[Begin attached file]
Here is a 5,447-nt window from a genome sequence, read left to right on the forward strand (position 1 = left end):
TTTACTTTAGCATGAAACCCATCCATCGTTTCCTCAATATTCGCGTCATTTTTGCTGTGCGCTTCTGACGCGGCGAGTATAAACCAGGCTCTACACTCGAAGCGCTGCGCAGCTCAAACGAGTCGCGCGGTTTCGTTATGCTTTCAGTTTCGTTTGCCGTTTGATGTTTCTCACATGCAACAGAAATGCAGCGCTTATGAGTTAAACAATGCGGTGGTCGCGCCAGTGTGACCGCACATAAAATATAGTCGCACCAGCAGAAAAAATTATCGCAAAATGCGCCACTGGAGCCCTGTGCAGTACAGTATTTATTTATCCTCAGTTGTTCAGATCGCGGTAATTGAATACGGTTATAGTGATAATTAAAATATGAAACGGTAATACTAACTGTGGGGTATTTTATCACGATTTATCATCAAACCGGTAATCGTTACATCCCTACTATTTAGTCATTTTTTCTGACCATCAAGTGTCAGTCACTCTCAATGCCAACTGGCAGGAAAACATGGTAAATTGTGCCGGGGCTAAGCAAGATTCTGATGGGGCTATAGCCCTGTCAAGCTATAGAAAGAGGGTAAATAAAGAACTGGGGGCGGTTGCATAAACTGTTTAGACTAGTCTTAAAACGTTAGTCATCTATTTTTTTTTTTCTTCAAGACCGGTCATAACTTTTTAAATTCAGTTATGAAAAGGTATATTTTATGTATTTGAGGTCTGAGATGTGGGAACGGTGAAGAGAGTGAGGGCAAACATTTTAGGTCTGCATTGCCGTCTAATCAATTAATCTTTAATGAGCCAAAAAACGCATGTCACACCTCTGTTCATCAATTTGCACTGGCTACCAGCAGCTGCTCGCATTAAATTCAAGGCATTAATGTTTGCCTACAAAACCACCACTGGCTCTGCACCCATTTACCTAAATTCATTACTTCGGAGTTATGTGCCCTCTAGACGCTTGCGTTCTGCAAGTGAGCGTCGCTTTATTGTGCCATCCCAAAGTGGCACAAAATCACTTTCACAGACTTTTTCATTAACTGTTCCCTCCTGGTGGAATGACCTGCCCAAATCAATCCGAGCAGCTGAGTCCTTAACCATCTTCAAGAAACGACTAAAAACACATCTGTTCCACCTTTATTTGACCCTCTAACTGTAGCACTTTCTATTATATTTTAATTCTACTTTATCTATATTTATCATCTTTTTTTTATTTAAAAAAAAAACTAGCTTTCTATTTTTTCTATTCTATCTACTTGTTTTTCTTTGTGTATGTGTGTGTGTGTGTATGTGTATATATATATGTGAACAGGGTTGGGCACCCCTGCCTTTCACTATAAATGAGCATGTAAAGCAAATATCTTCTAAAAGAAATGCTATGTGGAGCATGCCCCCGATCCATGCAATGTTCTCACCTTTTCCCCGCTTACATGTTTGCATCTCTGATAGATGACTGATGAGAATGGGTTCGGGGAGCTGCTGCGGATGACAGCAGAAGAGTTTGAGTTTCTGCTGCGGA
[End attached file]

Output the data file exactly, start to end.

Here is a 5,447-nt window from a genome sequence, read left to right on the forward strand (position 1 = left end):
TTTACTTTAGCATGAAACCCATCCATCGTTTCCTCAATATTCGCGTCATTTTTGCTGTGCGCTTCTGACGCGGCGAGTATAAACCAGGCTCTACACTCGAAGCGCTGCGCAGCTCAAACGAGTCGCGCGGTTTCGTTATGCTTTCAGTTTCGTTTGCCGTTTGATGTTTCTCACATGCAACAGAAATGCAGCGCTTATGAGTTAAACAATGCGGTGGTCGCGCCAGTGTGACCGCACATAAAATATAGTCGCACCAGCAGAAAAAATTATCGCAAAATGCGCCACTGGAGCCCTGTGCAGTACAGTATTTATTTATCCTCAGTTGTTCAGATCGCGGTAATTGAATACGGTTATAGTGATAATTAAAATATGAAACGGTAATACTAACTGTGGGGTATTTTATCACGATTTATCATCAAACCGGTAATCGTTACATCCCTACTATTTAGTCATTTTTTCTGACCATCAAGTGTCAGTCACTCTCAATGCCAACTGGCAGGAAAACATGGTAAATTGTGCCGGGGCTAAGCAAGATTCTGATGGGGCTATAGCCCTGTCAAGCTATAGAAAGAGGGTAAATAAAGAACTGGGGGCGGTTGCATAAACTGTTTAGACTAGTCTTAAAACGTTAGTCATCTATTTTTTTTTTTCTTCAAGACCGGTCATAACTTTTTAAATTCAGTTATGAAAAGGTATATTTTATGTATTTGAGGTCTGAGATGTGGGAACGGTGAAGAGAGTGAGGGCAAACATTTTAGGTCTGCATTGCCGTCTAATCAATTAATCTTTAATGAGCCAAAAAACGCATGTCACACCTCTGTTCATCAATTTGCACTGGCTACCAGCAGCTGCTCGCATTAAATTCAAGGCATTAATGTTTGCCTACAAAACCACCACTGGCTCTGCACCCATTTACCTAAATTCATTACTTCGGAGTTATGTGCCCTCTAGACGCTTGCGTTCTGCAAGTGAGCGTCGCTTTATTGTGCCATCCCAAAGTGGCACAAAATCACTTTCACAGACTTTTTCATTAACTGTTCCCTCCTGGTGGAATGACCTGCCCAAATCAATCCGAGCAGCTGAGTCCTTAACCATCTTCAAGAAACGACTAAAAACACATCTGTTCCACCTTTATTTGACCCTCTAACTGTAGCACTTTCTATTATATTTTAATTCTACTTTATCTATATTTATCATCTTTTTTTTATTTAAAAAAAAAACTAGCTTTCTATTTTTTCTATTCTATCTACTTGTTTTTCTTTGTGTATGTGTGTGTGTGTGTATGTGTATATATATATGTGAACAGGGTTGGGCACCCCTGCCTTTCACTATAAATGAGCATGTAAAGCAAATATCTTCTAAAAGAAATGCTATGTGGAGCATGCCCCCGATCCATGCAATGTTCTCACCTTTTCCCCGCTTACATGTTTGCATCTCTGATAGATGACTGATGAGAATGGGTTCGGGGAGCTGCTGCGGATGACAGCAGAAGAGTTTGAGTTTCTGCTGCGGA